COAL: 1974 Chevrolet Malibu Classic – The Beginning, And The End


[Mine was green]

Car guy/gal or not, everyone remembers their first car. Mine had what may be the longest official name in the history of automobiles: Chevrolet Chevelle Malibu Classic Landau Colonnade Coupe.

I’ve saved my first car for last. Thus ends my COAL series.

Pop bought this one brand new in April of 1974. He always drove the “second car” in the family, since the driving portion of his commute, from the house to the commuter rail station, was under 2 miles each way. In my early years, he just bought whatever beater he could find for cheap, but by 1974, he had enough money to buy something new, and since he was tired of beater hassles, that’s exactly what he did.

He paid $4000 out the door, on a sticker of around $3900. I think the car had sat on the dealer lot for a while, because it was a bit of an odd duck. First of all, it was Medium Metallic Green, with a black Landau top and a green interior; not everyone’s cup of tea. Second, it was a weird combination of trim and options. The Malibu Classic was the highest trim line for 1974 (aside from the Laguna S-3, which wasn’t so much a higher trim as a “sportier” one) but this one had a very low option set. Yes, it had a V-8, but the lowest one for the year, a 350/2bbl, and automatic (THM350). It had power steering & brakes, and air conditioning. But that’s pretty much where it ended – no power windows or locks, vinyl bench seating, and an AM radio.

As I said, Pop only drove it 4 miles a day, 5 days a week. On weekends it mostly sat, as the “family car” was whatever mother drove at any given time, so Pop’s car mostly stayed in the garage all weekend. By the time I got my Learner’s Permit in 1980, the car only had about 35,000 miles on it.

Once I got my full license, the car was mine to drive on nights and weekends. And drive it I did -just like everyone’s first car, that car was my freedom. To me, it was the greatest car ever sold – not because it was good, but because it was FREEDOM. By the Fall of 1982, I was off to college. Pop had gotten a company car with his latest job, so the car was all mine, except in name. He kindly kept the registration and insurance in his name (although I was expected to pay for it, and I did) just to keep the insurance costs low. By 1986, I moved out of state and the car was made officially mine, because it just made sense.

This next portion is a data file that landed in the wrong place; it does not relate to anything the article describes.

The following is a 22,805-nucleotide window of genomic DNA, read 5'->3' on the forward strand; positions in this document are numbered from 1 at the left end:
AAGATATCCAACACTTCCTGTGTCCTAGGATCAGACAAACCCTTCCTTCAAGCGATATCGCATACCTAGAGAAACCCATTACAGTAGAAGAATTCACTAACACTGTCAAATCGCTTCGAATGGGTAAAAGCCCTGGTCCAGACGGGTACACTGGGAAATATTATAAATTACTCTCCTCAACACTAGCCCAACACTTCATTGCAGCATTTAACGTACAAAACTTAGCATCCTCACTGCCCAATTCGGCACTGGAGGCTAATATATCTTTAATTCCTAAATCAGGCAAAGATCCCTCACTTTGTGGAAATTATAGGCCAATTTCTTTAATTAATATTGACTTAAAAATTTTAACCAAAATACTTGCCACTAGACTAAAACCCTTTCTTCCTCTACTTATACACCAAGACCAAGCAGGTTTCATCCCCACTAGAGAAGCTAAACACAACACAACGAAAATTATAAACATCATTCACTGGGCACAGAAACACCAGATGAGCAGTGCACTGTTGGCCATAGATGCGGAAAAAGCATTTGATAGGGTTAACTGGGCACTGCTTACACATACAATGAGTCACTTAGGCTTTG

Enough has been written about the A-Body Colonnades, on this website and many others, that I don’t really have too much to add about the car itself, but I’ll throw in a few personal impressions here.

Overweight and under-powered. The 2-barrel 350 for 1974 put out a whopping 145hp and 250 lb./ft. of torque. Mine also had a “highway economy” 2.73:1 rear axle ratio. Fast, it was not. Fuel economy, while not horrible for the era, wasn’t very good, either. Around town I could get 13-14, and if I was gentle on the highway, I could squeeze out 17. On top of the smog-choked engine, the 3900+ pound curb weight didn’t help matters any.

The weight was also an issue regarding the front-end parts. The 73-77 Chevelles gained about 500 lbs. over the previous generation of A-Body, but GM didn’t upgrade the suspension and steering components adequately to compensate for the added weight. My car ate ball joints, tie rods, shock absorbers, and every other front-end component like a fat kid eats free candy. I don’t think a 2-month period ever passed when I wasn’t replacing something in the front end.

The drivetrain, though, was bulletproof. When you only get .41 horsepower per cubic inch, you’re not stressing engine components in any significant way. When the car left my ownership, it only had 103,000 miles, but the only thing ever done to the engine was new valve-cover gaskets, and the fellow who bought it was really buying it to salvage the drivetrain for another project.

The reason I sold it was rot. By 1990, the car was still doing it’s job, although by that time it was a 2nd car for me, having bought the Omni. One day I walked up to the Malibu and noticed something hanging down underneath the rocker panel. I gave it a tug, and into my hand fell a chunk of body, a body mount, and a chunk of frame. The end… a sad end to a car I once hoped to keep forever.

A special “thank you” to Paul for allowing me to write this series. I have enjoyed the opportunity to hone my writing and my storytelling skills.

I would also like to thank my readers, especially those who took the time to comment and compliment my work. The feedback really helps, and I thank you all for it.

I never set out to put a theme to this series, but one of the commenters pointed out that I did, and when I look back, the same theme really does exist throughout the series. CC writer and commenter rlplaut wrote (in a comment on my Chevy C-10 story) “. . .it seems the real value of that effort remains with you to this day, and justifiably so.”

And that is precisely the theme. It isn’t the cars themselves, not the sheet metal, the engines, the buying and selling, or anything else that makes the Cars of Our Lifetimes important, it’s the experiences they give us, both good and bad, that is what gives cars meaning to us.

Again, I thank you all.